Can a drink made up of mango, banana, unsweetened coconut and pineapple enable a person to shed "15 pounds in 21 days"? No, that's not true: A clinical dietician told Lead Stories this diet is not recommended and adversely lowers a person's body muscle and metabolism. A medical doctor specializing in weight loss said all these fruits should be eaten in moderation and that significant weight loss is about consuming fewer calories than you burn.
The claim about rapid weight loss appeared in a meme on Facebook on October 12, 2022. Its text reads:
Lose 15 pounds in 21 days
This is how the post appeared at the time of this fact check's writing:
(Source: Facebook screenshot taken on Wed Oct 12 18:20:23 2022 UTC)
The post implies that these fruits have magical, weight-vaporizing abilities. No mention is made of exercise, lifestyle or diet.
For a sense of how these fruits impact the body, Lead Stories contacted Dana Hunnes, a senior clinical dietician at the Ronald Reagan UCLA Medical Center who holds a doctorate in community health sciences.
In an October 12, 2022, email, she said the drink prescribed in the post is one she would not recommend for weight loss:
The only inherent quality these fruits have w/ regards to weight loss (if they are the ONLY thing someone is consuming) is that they will be very low in calories compared to what the average person should be eating.
To lose weight at a healthy rate, people should be eating ~500 calories less per day than they need to maintain their weight (either 500 from diet or 250 from diet + 250 from exercise, or some other combination like that).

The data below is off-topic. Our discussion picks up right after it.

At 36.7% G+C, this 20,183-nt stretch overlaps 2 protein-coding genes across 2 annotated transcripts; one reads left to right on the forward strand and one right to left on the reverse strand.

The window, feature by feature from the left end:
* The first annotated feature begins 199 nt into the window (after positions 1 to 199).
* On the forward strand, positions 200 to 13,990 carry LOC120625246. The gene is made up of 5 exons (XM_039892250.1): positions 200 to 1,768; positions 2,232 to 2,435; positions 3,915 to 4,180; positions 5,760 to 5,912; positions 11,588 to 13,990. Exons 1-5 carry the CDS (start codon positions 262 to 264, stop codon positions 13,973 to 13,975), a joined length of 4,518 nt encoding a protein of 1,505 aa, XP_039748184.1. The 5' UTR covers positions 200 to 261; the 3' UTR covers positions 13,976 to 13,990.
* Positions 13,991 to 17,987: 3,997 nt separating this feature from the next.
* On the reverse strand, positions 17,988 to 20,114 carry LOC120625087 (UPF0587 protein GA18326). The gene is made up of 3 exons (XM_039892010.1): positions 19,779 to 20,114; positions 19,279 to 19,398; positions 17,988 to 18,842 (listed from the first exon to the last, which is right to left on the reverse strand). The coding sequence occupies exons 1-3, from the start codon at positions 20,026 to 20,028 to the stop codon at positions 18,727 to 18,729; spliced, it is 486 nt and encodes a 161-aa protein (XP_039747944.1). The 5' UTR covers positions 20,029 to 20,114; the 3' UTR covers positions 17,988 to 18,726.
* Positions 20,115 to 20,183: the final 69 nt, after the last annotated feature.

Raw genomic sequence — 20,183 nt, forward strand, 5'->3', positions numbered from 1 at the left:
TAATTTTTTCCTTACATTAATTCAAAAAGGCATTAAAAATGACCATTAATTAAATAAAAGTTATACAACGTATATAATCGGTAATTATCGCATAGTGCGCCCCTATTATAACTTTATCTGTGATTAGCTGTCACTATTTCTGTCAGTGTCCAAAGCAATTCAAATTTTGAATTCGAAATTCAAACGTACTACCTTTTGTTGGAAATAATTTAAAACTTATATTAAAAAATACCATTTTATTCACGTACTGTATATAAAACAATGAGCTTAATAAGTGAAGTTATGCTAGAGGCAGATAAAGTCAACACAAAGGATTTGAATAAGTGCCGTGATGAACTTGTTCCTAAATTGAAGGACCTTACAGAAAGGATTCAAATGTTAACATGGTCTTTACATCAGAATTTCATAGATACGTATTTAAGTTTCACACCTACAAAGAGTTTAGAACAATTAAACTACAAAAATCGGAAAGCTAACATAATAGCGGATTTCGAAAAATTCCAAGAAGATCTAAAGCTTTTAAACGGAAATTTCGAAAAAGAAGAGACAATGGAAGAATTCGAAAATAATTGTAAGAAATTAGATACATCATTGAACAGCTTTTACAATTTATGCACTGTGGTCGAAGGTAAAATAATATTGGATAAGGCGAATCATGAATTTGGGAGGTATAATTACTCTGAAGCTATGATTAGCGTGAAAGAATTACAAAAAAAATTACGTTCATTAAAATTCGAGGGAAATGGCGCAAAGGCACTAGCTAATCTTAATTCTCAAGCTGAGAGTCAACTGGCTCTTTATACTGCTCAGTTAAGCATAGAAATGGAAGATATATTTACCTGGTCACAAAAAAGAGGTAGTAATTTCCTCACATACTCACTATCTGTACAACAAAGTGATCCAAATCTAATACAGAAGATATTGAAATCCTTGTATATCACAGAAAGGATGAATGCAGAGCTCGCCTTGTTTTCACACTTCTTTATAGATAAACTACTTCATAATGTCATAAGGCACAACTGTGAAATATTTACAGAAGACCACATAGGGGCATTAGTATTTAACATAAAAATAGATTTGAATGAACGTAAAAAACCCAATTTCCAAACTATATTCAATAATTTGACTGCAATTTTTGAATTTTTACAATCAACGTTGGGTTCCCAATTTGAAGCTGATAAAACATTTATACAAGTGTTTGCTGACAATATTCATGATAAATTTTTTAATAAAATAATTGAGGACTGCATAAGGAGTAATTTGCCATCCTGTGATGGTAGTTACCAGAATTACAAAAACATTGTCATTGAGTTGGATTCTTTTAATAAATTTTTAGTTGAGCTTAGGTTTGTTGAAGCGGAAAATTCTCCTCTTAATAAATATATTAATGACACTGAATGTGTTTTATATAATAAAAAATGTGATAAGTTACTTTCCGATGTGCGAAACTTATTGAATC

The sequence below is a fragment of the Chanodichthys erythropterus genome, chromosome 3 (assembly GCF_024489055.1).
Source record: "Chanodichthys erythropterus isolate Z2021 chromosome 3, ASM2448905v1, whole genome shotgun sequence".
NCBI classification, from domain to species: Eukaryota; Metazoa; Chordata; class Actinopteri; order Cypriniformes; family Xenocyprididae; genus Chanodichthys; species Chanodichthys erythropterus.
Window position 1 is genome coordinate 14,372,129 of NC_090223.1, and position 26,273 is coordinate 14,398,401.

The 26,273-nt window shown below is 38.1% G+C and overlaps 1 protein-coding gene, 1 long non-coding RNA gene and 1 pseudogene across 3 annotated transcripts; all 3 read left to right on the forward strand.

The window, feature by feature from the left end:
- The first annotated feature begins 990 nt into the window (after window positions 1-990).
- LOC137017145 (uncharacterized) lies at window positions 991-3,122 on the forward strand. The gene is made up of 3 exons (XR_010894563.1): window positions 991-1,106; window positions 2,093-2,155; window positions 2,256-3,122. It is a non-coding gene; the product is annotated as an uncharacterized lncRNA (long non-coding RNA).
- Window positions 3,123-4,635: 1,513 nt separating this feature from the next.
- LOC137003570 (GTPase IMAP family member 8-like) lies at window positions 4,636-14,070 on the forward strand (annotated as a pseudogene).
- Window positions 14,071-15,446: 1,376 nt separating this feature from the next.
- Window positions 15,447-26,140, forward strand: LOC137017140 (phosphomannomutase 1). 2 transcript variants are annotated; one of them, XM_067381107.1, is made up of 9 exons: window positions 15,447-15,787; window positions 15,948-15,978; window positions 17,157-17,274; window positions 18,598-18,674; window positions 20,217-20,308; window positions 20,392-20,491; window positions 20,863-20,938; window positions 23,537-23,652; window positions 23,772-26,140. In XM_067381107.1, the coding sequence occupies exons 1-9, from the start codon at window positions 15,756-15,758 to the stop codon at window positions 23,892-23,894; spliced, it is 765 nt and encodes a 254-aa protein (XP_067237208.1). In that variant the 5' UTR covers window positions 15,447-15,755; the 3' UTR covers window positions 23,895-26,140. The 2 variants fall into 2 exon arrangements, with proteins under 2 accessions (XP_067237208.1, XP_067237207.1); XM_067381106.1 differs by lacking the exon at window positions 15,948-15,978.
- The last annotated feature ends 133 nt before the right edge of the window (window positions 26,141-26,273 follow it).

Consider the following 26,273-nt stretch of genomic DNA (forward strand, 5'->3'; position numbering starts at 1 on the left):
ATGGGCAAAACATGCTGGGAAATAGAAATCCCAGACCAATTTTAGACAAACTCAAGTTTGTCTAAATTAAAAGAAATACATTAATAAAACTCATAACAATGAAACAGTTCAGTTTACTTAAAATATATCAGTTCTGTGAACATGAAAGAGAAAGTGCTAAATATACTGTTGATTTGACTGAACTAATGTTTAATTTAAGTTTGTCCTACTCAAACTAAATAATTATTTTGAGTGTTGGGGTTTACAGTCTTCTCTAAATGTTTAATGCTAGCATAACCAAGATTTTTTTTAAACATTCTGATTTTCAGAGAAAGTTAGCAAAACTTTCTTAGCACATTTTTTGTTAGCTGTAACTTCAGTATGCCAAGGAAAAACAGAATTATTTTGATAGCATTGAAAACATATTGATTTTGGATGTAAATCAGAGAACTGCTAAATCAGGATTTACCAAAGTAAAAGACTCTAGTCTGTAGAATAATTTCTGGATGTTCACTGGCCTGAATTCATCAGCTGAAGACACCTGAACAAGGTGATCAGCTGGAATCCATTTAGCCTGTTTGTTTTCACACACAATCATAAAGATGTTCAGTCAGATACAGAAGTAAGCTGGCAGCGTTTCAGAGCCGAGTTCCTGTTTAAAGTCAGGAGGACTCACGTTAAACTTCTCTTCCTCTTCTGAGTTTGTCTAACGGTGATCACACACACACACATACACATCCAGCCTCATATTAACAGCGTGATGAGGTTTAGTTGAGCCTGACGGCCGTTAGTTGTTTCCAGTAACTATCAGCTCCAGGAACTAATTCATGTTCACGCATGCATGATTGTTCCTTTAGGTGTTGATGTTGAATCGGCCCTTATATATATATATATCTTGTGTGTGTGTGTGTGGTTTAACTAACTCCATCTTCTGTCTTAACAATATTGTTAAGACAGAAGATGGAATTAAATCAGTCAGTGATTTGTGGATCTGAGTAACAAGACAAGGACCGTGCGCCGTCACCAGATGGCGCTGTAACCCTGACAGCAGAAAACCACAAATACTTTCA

This type of diet might reduce intake by 1000-1500 calories/day which theoretically could lead to a 2-3 pound wt loss in 1 week, but the risk here is that you would also lose muscle, lowering your overall metabolism, making it that much easier to yo-yo (regain the weight + some) when stopping this.
It is not recommended.
It is also far too low in protein to even begin to maintain muscle.
The meme does not provide a recipe for the promoted fruit drink. The U.S. Department of Health and Human Services recommends that Americans over 21 consume between 1,600 and 3,000 calories per day.
Dr. Charlie Seltzer, a Philadelphia-based weight-loss doctor who specializes in strength and conditioning, similarly told Lead Stories in an October 12, 2022, email that the claim is not accurate:
This is another ridiculous claim. There is nothing special about these foods. In fact, all of them are pretty high in calories and should be eaten in moderation!
The listed fruits, if eaten individually, contain about 100 to 452 calories, according to multiple online calorie counters.
There is nothing special in these foods (or any foods for that matter) that will cause significant weight loss. The only way to lose weight is to consume fewer calories than you burn.
Other Lead Stories fact checks about weight-loss claims can be found here.